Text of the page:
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Geography: Pacific Northwest Region (R6)

Timber and Tracks: Practices for Limiting Soil Disturbance During Harvest Operation

Documents and Media Posted on: July 29, 2021
A new GTR reviews timber harvest operations and their effects on soil sustainability to help forest managers understand and limit impacts and allow national forests to continue to produce ecosystem services and goods. Document Type: Other Documents

How much fuel is consumed in a wildfire?

Science Spotlights Posted on: July 26, 2021
Wildfires burn a tremendous amount of fuel to release a proportionate amount of heat and smoke - but how much? The amount of fuel (load) and how efficiently it burns (consumption) are the two largest sources of uncertainty in estimating smoke emissions from fires. This research is using pre-fire and post-fire LiDAR (Light Detection and Ranging) collections to more precisely map pre-fire and post-fire fuel loads; by differencing these maps, we can more accurately estimate fuel consumption due to the wildfire.   

Insights into the dispersal and reproductive modes of the black stain root disease fungus

Science Spotlights Posted on: July 22, 2021
Black stain root disease caused by the native fungus Leptographium wageneri poses a serious threat to the sustainable production of Douglas-fir in timber plantations. Understanding the biology of the pathogen and epidemiology of the disease is critical for formulating efficient and effective management strategies. Population genomics provides valuable tools for scientists to investigate many important ecological and evolutionary characteristics of the pathogen that may be important for mitigating its impacts.

Infrequent periods of favorable conditions drive post-fire sagebrush recovery

Science Spotlights Posted on: July 21, 2021
We paired sagebrush establishment dates from annual growth rings with soil environmental data from sites across the Intermountain West to better understand the environmental drivers of sagebrush recruitment and recovery.

Harvesting can alter soil carbon and nitrogen

Science Spotlights Posted on: July 20, 2021
We conducted two meta-analyses to understand the impacts of forest residue removal on soil carbon and nitrogen.  There is less soil carbon when whole tree harvesting is combined with forest floor removal.  Control of competing vegetation also reduces soil carbon.  Soil nitrogen largely mirrors soil carbon changes.

Climbing With Climate Change: Increasing Aridity Is Forcing Some Treelines to Retreat Uphill

Documents and Media Posted on: July 14, 2021
Lower treelines in the Intermountain West are often defined by the boundary beyond which conditions are too dry for trees. Scientists are observing tree mortality in response to global climate changes and associated increased aridity in some places. Land managers are keenly interested in these changing ecological dynamics and how forests will shift in response to climate change. Maps of predicted topoclimatic limits to lower treeline can be used by managers at broad scales to identify portions of the landscape at risk of climate-driven woodland contraction and to prioritize vegetation treatments. Document Type: Other Documents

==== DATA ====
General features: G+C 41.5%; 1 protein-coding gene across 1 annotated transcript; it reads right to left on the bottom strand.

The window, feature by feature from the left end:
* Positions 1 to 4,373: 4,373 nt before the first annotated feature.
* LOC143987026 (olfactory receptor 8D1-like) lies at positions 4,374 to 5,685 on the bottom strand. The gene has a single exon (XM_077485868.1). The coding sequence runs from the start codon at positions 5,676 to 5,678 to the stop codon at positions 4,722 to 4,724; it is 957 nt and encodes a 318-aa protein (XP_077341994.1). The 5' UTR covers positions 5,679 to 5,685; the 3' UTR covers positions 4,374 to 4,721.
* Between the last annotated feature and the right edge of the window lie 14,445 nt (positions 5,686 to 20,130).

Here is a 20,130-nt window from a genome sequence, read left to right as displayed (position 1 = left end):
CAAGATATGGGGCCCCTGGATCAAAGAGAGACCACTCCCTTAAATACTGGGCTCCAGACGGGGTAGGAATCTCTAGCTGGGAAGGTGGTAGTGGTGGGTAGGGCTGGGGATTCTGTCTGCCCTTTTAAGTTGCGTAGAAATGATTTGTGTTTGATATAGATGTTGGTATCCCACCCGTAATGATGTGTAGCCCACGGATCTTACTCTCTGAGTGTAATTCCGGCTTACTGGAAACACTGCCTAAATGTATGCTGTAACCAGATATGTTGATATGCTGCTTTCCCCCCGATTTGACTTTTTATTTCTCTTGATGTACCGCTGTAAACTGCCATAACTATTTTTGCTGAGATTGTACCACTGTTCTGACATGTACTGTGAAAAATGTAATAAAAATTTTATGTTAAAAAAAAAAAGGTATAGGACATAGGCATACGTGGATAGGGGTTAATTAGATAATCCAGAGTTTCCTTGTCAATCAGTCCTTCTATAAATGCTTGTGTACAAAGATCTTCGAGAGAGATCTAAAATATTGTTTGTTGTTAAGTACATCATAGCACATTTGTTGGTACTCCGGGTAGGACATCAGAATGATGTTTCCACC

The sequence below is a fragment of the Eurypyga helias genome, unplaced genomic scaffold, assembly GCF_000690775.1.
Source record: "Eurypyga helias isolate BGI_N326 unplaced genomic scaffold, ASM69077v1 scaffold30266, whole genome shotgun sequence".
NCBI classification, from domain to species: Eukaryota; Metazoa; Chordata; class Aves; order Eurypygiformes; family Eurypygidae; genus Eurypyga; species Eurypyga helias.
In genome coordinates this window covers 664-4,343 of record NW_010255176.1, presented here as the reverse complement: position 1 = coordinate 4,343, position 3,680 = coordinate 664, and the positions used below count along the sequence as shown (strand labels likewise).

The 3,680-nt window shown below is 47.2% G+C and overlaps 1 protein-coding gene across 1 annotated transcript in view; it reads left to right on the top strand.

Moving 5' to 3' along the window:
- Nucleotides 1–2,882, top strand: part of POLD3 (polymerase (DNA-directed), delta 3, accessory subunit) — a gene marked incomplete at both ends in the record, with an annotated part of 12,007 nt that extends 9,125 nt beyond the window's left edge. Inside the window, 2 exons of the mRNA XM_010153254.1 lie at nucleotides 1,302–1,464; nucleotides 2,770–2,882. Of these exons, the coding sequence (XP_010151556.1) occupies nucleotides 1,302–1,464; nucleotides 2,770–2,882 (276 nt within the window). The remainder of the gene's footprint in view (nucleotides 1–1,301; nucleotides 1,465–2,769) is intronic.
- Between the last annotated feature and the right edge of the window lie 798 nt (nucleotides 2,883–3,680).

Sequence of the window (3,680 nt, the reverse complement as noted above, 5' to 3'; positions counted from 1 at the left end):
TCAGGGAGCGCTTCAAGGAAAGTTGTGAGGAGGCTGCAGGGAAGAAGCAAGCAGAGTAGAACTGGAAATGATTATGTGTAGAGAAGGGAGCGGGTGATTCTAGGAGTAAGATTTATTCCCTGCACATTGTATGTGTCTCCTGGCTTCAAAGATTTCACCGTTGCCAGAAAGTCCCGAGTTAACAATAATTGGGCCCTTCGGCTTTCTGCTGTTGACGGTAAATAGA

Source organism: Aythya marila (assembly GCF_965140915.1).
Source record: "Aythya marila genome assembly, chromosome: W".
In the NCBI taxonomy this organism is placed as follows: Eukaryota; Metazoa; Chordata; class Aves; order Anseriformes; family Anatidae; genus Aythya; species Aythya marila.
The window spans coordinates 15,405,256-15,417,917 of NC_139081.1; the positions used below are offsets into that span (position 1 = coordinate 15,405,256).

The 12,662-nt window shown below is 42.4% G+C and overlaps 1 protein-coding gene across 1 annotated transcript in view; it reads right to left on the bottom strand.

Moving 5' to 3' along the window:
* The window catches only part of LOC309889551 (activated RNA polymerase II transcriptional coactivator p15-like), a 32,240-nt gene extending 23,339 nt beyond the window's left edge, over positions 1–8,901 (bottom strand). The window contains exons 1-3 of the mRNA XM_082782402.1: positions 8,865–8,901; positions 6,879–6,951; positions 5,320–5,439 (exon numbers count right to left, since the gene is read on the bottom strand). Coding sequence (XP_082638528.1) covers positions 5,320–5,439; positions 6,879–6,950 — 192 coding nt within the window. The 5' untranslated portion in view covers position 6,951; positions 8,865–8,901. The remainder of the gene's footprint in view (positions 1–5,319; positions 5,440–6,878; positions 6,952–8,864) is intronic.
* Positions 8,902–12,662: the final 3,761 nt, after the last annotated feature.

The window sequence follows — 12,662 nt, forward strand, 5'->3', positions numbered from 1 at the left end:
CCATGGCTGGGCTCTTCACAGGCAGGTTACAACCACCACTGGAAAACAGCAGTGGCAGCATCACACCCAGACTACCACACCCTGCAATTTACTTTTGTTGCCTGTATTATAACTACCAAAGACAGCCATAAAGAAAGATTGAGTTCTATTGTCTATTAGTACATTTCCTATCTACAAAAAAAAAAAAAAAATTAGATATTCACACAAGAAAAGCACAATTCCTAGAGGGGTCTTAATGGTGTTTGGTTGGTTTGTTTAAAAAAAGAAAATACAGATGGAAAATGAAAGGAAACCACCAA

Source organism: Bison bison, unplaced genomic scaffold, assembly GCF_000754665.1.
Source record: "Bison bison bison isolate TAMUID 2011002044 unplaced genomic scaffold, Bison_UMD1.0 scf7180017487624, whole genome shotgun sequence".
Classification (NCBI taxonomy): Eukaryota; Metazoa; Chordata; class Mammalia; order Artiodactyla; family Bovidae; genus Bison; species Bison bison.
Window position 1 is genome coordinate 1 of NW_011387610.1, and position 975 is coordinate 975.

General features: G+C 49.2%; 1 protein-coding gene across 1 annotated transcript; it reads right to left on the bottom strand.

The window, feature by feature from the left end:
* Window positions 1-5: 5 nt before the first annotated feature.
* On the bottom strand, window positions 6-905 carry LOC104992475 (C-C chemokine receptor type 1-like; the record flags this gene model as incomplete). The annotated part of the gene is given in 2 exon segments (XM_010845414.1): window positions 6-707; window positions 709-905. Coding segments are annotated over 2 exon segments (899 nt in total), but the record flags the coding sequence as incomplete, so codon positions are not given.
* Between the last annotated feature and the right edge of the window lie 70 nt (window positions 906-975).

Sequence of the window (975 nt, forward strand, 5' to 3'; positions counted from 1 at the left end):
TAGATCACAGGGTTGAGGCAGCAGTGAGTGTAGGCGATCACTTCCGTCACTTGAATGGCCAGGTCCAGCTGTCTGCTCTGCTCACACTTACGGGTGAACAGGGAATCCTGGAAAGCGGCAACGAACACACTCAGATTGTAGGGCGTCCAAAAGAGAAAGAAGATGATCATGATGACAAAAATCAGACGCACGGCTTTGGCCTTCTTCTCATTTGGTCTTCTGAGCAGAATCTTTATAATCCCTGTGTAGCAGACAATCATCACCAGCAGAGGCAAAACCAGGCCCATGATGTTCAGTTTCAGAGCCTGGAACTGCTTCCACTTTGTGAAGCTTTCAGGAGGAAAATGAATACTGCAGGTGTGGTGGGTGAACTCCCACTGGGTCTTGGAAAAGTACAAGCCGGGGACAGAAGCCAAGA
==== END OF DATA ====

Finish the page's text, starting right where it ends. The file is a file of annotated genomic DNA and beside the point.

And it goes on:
Predicting future extreme wildfire events in the western United States

Science Spotlights Posted on: June 28, 2021
Climate change studies suggest that extreme wildfires will become more frequent in the future. We investigated the prediction of extreme wildfire events - plausible but rare scenarios that describe yet to be observed fire disasters - using fire simulation methods. 

New models predict fewer lightning-caused ignitions but bigger wildfires by mid century

FS News Posted on: June 21, 2021
This news release was published by our partners at Oregon State University with information about a publication co-authored by scientists from OSU and RMRS. The original news release is available online: 

Discovering Douglas-fir woodlands in the Umatilla National Forest

Science Spotlights Posted on: March 24, 2021
We documented Douglas-fir open woodlands in the Umatilla National Forest in historical surveys conducted in the late 19th century. Douglas-fir open woodland is an unusual ecosystem type that has not been reconstructed in previous large-scale studies.

Area burned at high severity is increasing in western U.S. forests

Science Spotlights Posted on: January 19, 2021
Increases in burned area across the western United States since the mid-1980s have been widely documented and linked partially to climate factors, yet evaluations of trends in fire severity are lacking. We documented an overall eight-fold increase in annual area burned at high severity across all western U.S. forests from 1985-2017 coincident with a warming climate.

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